I have a further interest, in that my constituency is home to the Welsh Mountain zoo, the national zoo of Wales. The zoo’s chief executive, Mr Nick Jackson, is a highly respected figure in animal conservation in the United Kingdom and is also a Government zoo inspector of some 37 years’ standing. I have found his advice on the Bill invaluable, and my remarks have been significantly informed by his advice.
It need hardly be said that zoos are an important national asset, with significant societal benefits in recreation and education. Perhaps most importantly, British zoos are a hugely important international resource for animal conservation. The British and Irish Association of Zoos and Aquariums, or BIAZA, is a conservation, education and scientific wildlife charity. It is the principal professional organisation representing zoos and aquariums in the UK, and the APPG works very closely with it. BIAZA zoos participate in more than 800 conservation projects and 1,400 research projects and deliver education sessions to more than 1 million students every year. It is an internationally respected organisation in the field, and its views should be listened to.
Both BIAZA and Mr Nick Jackson have expressed concern about certain provisions of the Bill. The preparatory work for the Bill, and its amendment of the Zoo Licensing Act 1981, have been proceeding over the past two years in tandem with a revision of the Secretary of State’s standards of modern zoo practice. Those standards are periodically revised and updated in the light of modern zoo thinking, under secondary legislation provided for by the 1981 Act. This process of periodic revision of the standards is fully supported by the British zoos community.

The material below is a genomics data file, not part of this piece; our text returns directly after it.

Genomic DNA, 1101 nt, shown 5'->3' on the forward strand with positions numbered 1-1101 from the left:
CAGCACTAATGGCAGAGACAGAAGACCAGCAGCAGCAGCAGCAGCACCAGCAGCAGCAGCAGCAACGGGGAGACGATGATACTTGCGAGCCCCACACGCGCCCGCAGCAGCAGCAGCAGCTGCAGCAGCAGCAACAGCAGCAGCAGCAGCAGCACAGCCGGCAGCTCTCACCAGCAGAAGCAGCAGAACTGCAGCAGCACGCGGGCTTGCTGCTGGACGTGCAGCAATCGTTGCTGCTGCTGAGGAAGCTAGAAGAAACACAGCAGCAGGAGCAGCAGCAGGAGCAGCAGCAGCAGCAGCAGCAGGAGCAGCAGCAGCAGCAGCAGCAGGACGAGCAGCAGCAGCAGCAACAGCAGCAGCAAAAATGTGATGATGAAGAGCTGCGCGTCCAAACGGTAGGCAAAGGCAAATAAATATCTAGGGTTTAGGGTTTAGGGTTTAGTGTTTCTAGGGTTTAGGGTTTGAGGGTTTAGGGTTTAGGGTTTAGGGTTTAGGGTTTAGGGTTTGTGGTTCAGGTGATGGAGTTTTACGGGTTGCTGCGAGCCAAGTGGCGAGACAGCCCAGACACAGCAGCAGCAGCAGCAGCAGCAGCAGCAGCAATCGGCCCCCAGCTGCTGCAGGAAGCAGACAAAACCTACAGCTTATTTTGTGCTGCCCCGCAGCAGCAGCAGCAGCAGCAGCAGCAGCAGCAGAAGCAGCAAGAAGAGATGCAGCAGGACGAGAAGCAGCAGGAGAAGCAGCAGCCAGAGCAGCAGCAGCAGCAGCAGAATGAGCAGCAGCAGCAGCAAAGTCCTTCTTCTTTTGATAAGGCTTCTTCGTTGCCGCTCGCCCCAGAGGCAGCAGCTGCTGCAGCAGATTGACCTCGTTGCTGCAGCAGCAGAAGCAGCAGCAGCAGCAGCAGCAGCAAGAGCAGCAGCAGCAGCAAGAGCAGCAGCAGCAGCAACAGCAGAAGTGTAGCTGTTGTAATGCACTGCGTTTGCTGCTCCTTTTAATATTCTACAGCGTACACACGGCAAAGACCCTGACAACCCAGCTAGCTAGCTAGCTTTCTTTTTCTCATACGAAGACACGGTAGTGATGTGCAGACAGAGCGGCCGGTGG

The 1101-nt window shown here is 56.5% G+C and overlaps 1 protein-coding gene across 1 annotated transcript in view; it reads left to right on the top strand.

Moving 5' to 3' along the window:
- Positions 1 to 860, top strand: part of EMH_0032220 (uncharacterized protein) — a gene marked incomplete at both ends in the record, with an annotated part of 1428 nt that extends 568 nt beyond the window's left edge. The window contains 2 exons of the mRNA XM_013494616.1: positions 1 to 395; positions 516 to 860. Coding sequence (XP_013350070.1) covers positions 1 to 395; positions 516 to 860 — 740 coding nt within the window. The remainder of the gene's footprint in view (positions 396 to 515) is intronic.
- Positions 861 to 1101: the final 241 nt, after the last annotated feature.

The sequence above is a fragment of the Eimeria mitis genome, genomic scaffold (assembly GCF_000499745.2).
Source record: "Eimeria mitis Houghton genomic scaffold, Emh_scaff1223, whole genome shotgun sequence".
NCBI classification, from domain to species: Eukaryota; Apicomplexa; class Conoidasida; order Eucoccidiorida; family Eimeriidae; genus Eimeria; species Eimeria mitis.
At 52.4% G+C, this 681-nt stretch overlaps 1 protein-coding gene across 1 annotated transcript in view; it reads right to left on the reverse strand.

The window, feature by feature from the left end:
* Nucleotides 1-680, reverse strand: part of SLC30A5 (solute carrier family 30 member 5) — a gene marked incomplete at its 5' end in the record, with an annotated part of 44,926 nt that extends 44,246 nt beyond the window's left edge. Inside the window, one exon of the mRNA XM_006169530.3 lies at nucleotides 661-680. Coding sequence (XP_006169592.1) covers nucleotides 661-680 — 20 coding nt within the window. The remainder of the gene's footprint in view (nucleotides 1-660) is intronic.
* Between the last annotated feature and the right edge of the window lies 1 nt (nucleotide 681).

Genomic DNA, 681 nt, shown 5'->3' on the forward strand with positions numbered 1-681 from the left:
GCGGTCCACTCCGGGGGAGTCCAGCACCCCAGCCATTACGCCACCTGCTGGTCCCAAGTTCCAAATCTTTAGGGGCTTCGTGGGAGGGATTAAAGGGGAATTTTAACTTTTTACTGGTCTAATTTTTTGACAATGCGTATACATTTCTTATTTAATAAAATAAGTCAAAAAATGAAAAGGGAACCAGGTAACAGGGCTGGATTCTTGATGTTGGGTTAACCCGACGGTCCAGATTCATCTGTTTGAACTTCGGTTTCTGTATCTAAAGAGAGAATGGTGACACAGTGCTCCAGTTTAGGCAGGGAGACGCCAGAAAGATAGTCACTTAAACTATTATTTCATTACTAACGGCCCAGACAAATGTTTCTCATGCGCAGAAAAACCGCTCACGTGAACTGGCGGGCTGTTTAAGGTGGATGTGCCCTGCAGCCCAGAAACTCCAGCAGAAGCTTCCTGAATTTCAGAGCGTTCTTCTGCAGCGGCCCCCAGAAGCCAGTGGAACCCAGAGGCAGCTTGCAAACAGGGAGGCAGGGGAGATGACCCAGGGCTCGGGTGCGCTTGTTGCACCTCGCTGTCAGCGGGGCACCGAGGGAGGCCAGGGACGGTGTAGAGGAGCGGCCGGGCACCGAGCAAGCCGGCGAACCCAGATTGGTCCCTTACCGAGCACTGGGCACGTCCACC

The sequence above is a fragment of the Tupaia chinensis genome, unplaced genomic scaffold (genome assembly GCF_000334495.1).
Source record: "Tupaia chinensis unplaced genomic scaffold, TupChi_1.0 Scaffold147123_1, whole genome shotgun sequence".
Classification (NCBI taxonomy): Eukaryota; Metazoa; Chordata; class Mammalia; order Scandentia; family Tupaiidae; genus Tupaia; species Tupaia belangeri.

Although the Government’s advisory body on zoos, the Zoos Expert Committee, has been involved in the revision of the standards, there has been, according to Mr Jackson and BIAZA, a somewhat regrettable lack of consultation with the wider zoo community throughout the process. That is a matter of concern, because the Bill’s provisions transfer the broad definition of zoo conservation out of primary legislation—currently under section 1A of the 1981 Act—and into secondary legislation: that is, into the Secretary of State’s standards through schedule 5 to the Bill. It amounts to a significant transfer of power to the Secretary of State, who will be able to create new obligations, or amend existing ones, in terms of the conservation role of zoos, with minimal parliamentary scrutiny. There is concern that this change is proposed to be made without sufficient consultation with BIAZA or the wider zoos community.